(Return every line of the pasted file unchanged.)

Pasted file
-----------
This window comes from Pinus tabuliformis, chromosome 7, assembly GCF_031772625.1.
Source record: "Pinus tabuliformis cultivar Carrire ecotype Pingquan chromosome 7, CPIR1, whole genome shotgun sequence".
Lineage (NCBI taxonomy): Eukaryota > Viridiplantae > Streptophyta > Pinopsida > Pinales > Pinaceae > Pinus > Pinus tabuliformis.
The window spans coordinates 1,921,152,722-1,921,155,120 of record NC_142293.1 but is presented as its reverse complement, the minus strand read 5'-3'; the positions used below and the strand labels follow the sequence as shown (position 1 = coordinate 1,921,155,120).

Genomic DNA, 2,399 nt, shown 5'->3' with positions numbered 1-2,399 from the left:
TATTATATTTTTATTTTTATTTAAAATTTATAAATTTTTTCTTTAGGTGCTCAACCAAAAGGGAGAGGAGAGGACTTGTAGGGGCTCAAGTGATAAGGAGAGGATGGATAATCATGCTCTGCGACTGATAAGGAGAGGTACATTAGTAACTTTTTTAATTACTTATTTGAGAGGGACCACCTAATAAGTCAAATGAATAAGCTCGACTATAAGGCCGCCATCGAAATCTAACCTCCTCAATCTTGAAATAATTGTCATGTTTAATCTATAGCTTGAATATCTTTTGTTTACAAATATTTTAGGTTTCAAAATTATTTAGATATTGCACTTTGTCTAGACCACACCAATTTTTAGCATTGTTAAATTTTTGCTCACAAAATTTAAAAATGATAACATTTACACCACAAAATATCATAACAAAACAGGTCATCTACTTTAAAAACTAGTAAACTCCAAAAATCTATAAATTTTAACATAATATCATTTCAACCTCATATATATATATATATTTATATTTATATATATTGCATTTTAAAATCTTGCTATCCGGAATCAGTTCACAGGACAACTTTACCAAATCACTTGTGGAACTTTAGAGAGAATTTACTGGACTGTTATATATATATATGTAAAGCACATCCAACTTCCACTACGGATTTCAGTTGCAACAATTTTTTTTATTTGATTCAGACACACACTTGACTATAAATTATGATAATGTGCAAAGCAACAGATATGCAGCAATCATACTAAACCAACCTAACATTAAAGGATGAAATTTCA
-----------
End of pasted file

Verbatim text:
This window comes from Pinus tabuliformis, chromosome 7, assembly GCF_031772625.1.
Source record: "Pinus tabuliformis cultivar Carrire ecotype Pingquan chromosome 7, CPIR1, whole genome shotgun sequence".
Lineage (NCBI taxonomy): Eukaryota > Viridiplantae > Streptophyta > Pinopsida > Pinales > Pinaceae > Pinus > Pinus tabuliformis.
The window spans coordinates 1,921,152,722-1,921,155,120 of record NC_142293.1 but is presented as its reverse complement, the minus strand read 5'-3'; the positions used below and the strand labels follow the sequence as shown (position 1 = coordinate 1,921,155,120).

Genomic DNA, 2,399 nt, shown 5'->3' with positions numbered 1-2,399 from the left:
TATTATATTTTTATTTTTATTTAAAATTTATAAATTTTTTCTTTAGGTGCTCAACCAAAAGGGAGAGGAGAGGACTTGTAGGGGCTCAAGTGATAAGGAGAGGATGGATAATCATGCTCTGCGACTGATAAGGAGAGGTACATTAGTAACTTTTTTAATTACTTATTTGAGAGGGACCACCTAATAAGTCAAATGAATAAGCTCGACTATAAGGCCGCCATCGAAATCTAACCTCCTCAATCTTGAAATAATTGTCATGTTTAATCTATAGCTTGAATATCTTTTGTTTACAAATATTTTAGGTTTCAAAATTATTTAGATATTGCACTTTGTCTAGACCACACCAATTTTTAGCATTGTTAAATTTTTGCTCACAAAATTTAAAAATGATAACATTTACACCACAAAATATCATAACAAAACAGGTCATCTACTTTAAAAACTAGTAAACTCCAAAAATCTATAAATTTTAACATAATATCATTTCAACCTCATATATATATATATATTTATATTTATATATATTGCATTTTAAAATCTTGCTATCCGGAATCAGTTCACAGGACAACTTTACCAAATCACTTGTGGAACTTTAGAGAGAATTTACTGGACTGTTATATATATATATGTAAAGCACATCCAACTTCCACTACGGATTTCAGTTGCAACAATTTTTTTTATTTGATTCAGACACACACTTGACTATAAATTATGATAATGTGCAAAGCAACAGATATGCAGCAATCATACTAAACCAACCTAACATTAAAGGATGAAATTTCA